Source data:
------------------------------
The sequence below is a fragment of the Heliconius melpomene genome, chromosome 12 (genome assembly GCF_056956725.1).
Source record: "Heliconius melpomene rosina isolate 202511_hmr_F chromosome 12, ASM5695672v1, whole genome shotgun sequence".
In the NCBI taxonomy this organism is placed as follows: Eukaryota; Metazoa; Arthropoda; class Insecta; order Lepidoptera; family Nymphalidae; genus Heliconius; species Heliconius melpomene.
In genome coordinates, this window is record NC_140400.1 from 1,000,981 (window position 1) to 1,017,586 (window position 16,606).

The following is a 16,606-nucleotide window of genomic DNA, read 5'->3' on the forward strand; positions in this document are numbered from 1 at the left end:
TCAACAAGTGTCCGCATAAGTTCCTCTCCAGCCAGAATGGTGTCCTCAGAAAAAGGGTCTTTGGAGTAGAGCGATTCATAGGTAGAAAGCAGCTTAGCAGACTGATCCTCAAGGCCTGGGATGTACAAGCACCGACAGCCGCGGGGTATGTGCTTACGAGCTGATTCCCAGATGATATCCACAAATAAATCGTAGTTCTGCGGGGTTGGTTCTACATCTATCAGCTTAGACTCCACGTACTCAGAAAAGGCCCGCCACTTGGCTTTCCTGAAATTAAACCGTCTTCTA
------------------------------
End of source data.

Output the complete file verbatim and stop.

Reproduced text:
The sequence below is a fragment of the Heliconius melpomene genome, chromosome 12 (genome assembly GCF_056956725.1).
Source record: "Heliconius melpomene rosina isolate 202511_hmr_F chromosome 12, ASM5695672v1, whole genome shotgun sequence".
In the NCBI taxonomy this organism is placed as follows: Eukaryota; Metazoa; Arthropoda; class Insecta; order Lepidoptera; family Nymphalidae; genus Heliconius; species Heliconius melpomene.
In genome coordinates, this window is record NC_140400.1 from 1,000,981 (window position 1) to 1,017,586 (window position 16,606).

The following is a 16,606-nucleotide window of genomic DNA, read 5'->3' on the forward strand; positions in this document are numbered from 1 at the left end:
TCAACAAGTGTCCGCATAAGTTCCTCTCCAGCCAGAATGGTGTCCTCAGAAAAAGGGTCTTTGGAGTAGAGCGATTCATAGGTAGAAAGCAGCTTAGCAGACTGATCCTCAAGGCCTGGGATGTACAAGCACCGACAGCCGCGGGGTATGTGCTTACGAGCTGATTCCCAGATGATATCCACAAATAAATCGTAGTTCTGCGGGGTTGGTTCTACATCTATCAGCTTAGACTCCACGTACTCAGAAAAGGCCCGCCACTTGGCTTTCCTGAAATTAAACCGTCTTCTA